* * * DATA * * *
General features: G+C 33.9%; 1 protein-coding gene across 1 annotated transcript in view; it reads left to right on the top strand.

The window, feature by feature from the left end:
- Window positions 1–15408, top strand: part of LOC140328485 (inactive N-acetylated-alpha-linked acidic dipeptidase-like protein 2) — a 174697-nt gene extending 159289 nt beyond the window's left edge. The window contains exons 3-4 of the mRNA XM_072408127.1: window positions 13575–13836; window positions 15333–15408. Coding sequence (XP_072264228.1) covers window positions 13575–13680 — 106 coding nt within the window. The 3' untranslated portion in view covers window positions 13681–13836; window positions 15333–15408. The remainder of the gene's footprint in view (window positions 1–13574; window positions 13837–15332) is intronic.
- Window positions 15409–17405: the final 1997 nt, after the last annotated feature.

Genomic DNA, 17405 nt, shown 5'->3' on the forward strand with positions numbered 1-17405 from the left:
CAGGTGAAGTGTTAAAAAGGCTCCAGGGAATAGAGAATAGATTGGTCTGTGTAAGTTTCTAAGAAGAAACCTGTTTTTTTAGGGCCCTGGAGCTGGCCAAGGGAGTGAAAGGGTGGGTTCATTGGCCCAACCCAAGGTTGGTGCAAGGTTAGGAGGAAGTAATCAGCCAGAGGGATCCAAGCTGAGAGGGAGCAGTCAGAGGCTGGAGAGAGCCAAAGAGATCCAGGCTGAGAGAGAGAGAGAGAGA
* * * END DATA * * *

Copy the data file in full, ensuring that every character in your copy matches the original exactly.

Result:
General features: G+C 33.9%; 1 protein-coding gene across 1 annotated transcript in view; it reads left to right on the top strand.

The window, feature by feature from the left end:
- Window positions 1–15408, top strand: part of LOC140328485 (inactive N-acetylated-alpha-linked acidic dipeptidase-like protein 2) — a 174697-nt gene extending 159289 nt beyond the window's left edge. The window contains exons 3-4 of the mRNA XM_072408127.1: window positions 13575–13836; window positions 15333–15408. Coding sequence (XP_072264228.1) covers window positions 13575–13680 — 106 coding nt within the window. The 3' untranslated portion in view covers window positions 13681–13836; window positions 15333–15408. The remainder of the gene's footprint in view (window positions 1–13574; window positions 13837–15332) is intronic.
- Window positions 15409–17405: the final 1997 nt, after the last annotated feature.

Genomic DNA, 17405 nt, shown 5'->3' on the forward strand with positions numbered 1-17405 from the left:
CAGGTGAAGTGTTAAAAAGGCTCCAGGGAATAGAGAATAGATTGGTCTGTGTAAGTTTCTAAGAAGAAACCTGTTTTTTTAGGGCCCTGGAGCTGGCCAAGGGAGTGAAAGGGTGGGTTCATTGGCCCAACCCAAGGTTGGTGCAAGGTTAGGAGGAAGTAATCAGCCAGAGGGATCCAAGCTGAGAGGGAGCAGTCAGAGGCTGGAGAGAGCCAAAGAGATCCAGGCTGAGAGAGAGAGAGAGAGA